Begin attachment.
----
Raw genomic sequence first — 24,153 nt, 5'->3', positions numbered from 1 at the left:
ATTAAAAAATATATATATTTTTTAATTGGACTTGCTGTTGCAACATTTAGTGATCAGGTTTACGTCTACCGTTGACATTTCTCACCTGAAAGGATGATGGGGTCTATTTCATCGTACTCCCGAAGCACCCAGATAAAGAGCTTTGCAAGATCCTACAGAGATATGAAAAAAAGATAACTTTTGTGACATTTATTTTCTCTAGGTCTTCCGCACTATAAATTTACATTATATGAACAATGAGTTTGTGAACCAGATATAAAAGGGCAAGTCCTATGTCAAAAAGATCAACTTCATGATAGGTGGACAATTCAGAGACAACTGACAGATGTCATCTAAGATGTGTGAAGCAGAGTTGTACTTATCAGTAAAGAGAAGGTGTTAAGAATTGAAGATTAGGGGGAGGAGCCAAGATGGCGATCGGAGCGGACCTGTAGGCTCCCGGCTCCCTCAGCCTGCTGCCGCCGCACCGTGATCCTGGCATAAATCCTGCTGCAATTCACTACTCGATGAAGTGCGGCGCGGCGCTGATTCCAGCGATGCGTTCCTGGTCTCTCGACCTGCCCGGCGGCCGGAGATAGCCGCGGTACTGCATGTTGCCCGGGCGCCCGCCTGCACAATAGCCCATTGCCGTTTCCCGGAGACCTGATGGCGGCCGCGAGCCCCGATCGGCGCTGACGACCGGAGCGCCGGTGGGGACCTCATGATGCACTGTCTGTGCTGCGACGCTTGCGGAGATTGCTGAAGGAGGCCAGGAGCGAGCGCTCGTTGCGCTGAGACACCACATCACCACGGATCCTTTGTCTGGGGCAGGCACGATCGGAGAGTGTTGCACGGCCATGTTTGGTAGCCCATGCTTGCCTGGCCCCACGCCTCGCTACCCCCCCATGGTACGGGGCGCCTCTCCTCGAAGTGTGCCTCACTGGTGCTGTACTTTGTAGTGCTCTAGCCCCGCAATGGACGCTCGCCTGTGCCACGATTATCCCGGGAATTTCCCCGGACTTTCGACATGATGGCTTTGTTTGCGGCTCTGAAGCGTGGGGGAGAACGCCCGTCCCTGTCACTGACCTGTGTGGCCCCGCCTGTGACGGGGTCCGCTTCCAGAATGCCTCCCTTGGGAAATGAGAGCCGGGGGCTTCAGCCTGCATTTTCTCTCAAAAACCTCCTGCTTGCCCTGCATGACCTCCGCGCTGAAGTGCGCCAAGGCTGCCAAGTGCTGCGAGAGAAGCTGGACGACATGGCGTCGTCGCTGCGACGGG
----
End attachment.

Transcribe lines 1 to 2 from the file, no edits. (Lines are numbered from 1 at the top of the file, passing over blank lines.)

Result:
Raw genomic sequence first — 24,153 nt, 5'->3', positions numbered from 1 at the left:
ATTAAAAAATATATATATTTTTTAATTGGACTTGCTGTTGCAACATTTAGTGATCAGGTTTACGTCTACCGTTGACATTTCTCACCTGAAAGGATGATGGGGTCTATTTCATCGTACTCCCGAAGCACCCAGATAAAGAGCTTTGCAAGATCCTACAGAGATATGAAAAAAAGATAACTTTTGTGACATTTATTTTCTCTAGGTCTTCCGCACTATAAATTTACATTATATGAACAATGAGTTTGTGAACCAGATATAAAAGGGCAAGTCCTATGTCAAAAAGATCAACTTCATGATAGGTGGACAATTCAGAGACAACTGACAGATGTCATCTAAGATGTGTGAAGCAGAGTTGTACTTATCAGTAAAGAGAAGGTGTTAAGAATTGAAGATTAGGGGGAGGAGCCAAGATGGCGATCGGAGCGGACCTGTAGGCTCCCGGCTCCCTCAGCCTGCTGCCGCCGCACCGTGATCCTGGCATAAATCCTGCTGCAATTCACTACTCGATGAAGTGCGGCGCGGCGCTGATTCCAGCGATGCGTTCCTGGTCTCTCGACCTGCCCGGCGGCCGGAGATAGCCGCGGTACTGCATGTTGCCCGGGCGCCCGCCTGCACAATAGCCCATTGCCGTTTCCCGGAGACCTGATGGCGGCCGCGAGCCCCGATCGGCGCTGACGACCGGAGCGCCGGTGGGGACCTCATGATGCACTGTCTGTGCTGCGACGCTTGCGGAGATTGCTGAAGGAGGCCAGGAGCGAGCGCTCGTTGCGCTGAGACACCACATCACCACGGATCCTTTGTCTGGGGCAGGCACGATCGGAGAGTGTTGCACGGCCATGTTTGGTAGCCCATGCTTGCCTGGCCCCACGCCTCGCTACCCCCCCATGGTACGGGGCGCCTCTCCTCGAAGTGTGCCTCACTGGTGCTGTACTTTGTAGTGCTCTAGCCCCGCAATGGACGCTCGCCTGTGCCACGATTATCCCGGGAATTTCCCCGGACTTTCGACATGATGGCTTTGTTTGCGGCTCTGAAGCGTGGGGGAGAACGCCCGTCCCTGTCACTGACCTGTGTGGCCCCGCCTGTGACGGGGTCCGCTTCCAGAATGCCTCCCTTGGGAAATGAGAGCCGGGGGCTTCAGCCTGCATTTTCTCTCAAAAACCTCCTGCTTGCCCTGCATGACCTCCGCGCTGAAGTGCGCCAAGGCTGCCAAGTGCTGCGAGAGAAGCTGGACGACATGGCGTCGTCGCTGCGACGGG